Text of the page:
A question was raised today about how a putative father might protect his parental rights to an unborn child when the mother moves to another state prior to birth in an effort to thwart the father's attempts to assert his rights. As I've earlier written, in Michigan the best way a putative father can protect against a mother giving a child up for adoption without his knowledge or consent is to file an intent to claim paternity. [See "How can a man protect his paternity rights if the mother wants to place the child for adoption?"] However, in the absence of a national putative father registry, this is not much of a safeguard.
The issue raised was whether a putative father can file a pre-birth complaint for custody in the state where the child was conceived. Michigan and some other states allow pre-birth paternity suits, but other states do not allow them. Interestingly, there are some state appellate courts that have addressed pre-birth custody suits. The issue is: Does the father have jurisdiction under the UCCJEA to file such a suit? Here is how some states have addressed this issue:
Waltenburg v Waltenburg, 270 SW3d 308 (TX 2008): Father filed in Arizona prior to birth; Mother had moved to Texas and gave birth there. The Texas court said:
“We also conclude the Arizona court had no such jurisdiction because the UCCJEA, as enacted in Arizona, does not apply to an unborn child. [The Court then found TX to be the infant’s home state.] Waltenburg cited with approval In re Brown, 20,3 S.W.3d at 891-92 (Tex.App.-Fort Worth 2006, orig. proceeding). The court noted that as applicable here, in the case of a child less than six months of age, "home state" means "the state in which the child lived from birth with a parent...." TEX. FAM. CODE ANN. § 152.102(7); In re McCoy, 5,2 S.W.3d at 305 (Tex.App.-Corpus Christi 2001, orig. proceeding [mand. denied])
Regarding Arkansas Department of Human Services v. Cox, 349 Ark. 205, 82 S.W.3d 806, 812-13 (2002), the Walternburg court stated:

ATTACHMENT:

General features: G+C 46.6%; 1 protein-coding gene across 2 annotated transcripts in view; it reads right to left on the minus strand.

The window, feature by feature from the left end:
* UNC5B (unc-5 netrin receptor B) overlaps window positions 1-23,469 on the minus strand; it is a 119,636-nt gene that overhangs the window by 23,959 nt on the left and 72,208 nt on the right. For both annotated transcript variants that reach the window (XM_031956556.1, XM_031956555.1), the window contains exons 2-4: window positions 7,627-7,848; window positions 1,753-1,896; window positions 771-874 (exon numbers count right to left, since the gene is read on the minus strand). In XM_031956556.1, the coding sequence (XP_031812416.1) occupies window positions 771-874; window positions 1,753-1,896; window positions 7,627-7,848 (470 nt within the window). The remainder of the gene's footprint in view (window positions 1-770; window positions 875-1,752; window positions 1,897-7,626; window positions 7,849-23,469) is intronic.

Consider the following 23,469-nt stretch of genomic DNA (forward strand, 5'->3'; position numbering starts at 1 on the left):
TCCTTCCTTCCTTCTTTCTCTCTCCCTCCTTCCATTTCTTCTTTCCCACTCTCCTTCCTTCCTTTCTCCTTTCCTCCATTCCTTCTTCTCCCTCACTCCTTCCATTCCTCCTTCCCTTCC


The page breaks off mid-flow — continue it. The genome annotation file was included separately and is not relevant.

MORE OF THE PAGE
“The Arkansas Department of Human Services (DHS), under the authority of a Florida court order, seized a child born in Arkansas and, in disobedience of a subsequent Arkansas court order to return the child to her grandmother, delivered the child to Florida authorities. DHS argued the Arkansas court should have given full faith and credit to the Florida order to pick up the child. Id. at 808. The Arkansas Supreme Court disagreed, concluding that Florida did not have jurisdiction in substantial conformity with the UCCJEA because the UCCJEA did not apply to unborn children. Id. at 812-13 (citing UCCJEA's definition of "child").
The Waltenburg Court found the reasoning of Cox, Anselmo, and In re Starks supportive of its conclusion that the text of the UCCJEA precludes its application to unborn children. The court criticized attempts to use vacuum jurisdiction to support pre-birth filing in the mother’s former state where she has moved and will give birth in another state.
Specifically, the court “disagree[d] with the logic set forth Gullett v. Gullett, 992 S.W.2d 866 (Ky. Ct.App.1999). There, a child-custody suit was filed in Kentucky prior to the child's birth in Ohio. The court applied the "no other court has jurisdiction" statutory provision in the Kentucky version of the UCCJEA, and held that Kentucky had jurisdiction because "no other state ... appeared to have custody jurisdiction over the unborn child at the time the dissolution petition was filed." Id. at 870. The Waltenburg court stated:
"Moreover, reading the UCCJEA to authorize jurisdiction over a custody matter concerning an unborn child would defeat the clear purpose underlying the legislature's enactment of the UCCJEA —to prioritize home-state jurisdiction. See Powell, 165 S.W.3d at 325. Under such a reading, a party could file suit pre-birth under the UCCJEA provision authorizing jurisdiction when "no other court has jurisdiction," and use the "simultaneous proceeding" provision to control, post-birth, whether the child's home state can ever exercise that "priority" jurisdiction. We reject this reading of the UCCJEA.
See also, Washington State unpublished opinion In re Marriage of Madison, No 59962-3-1 (2007): Divorce filed in Washington. Wife moved to Illinois and gave birth there. Washington Court declined to exercise custody jurisdiction because Illinois was the child’s home state.
Wisconsin: In re Custody of Kaitlyn Marie Kalbes, 733 NW2d 648, (WI 2007): [Idaho cannot adjudicate custody over child conceived in Idaho, but born in Wisconsin, which is the child’s home state.]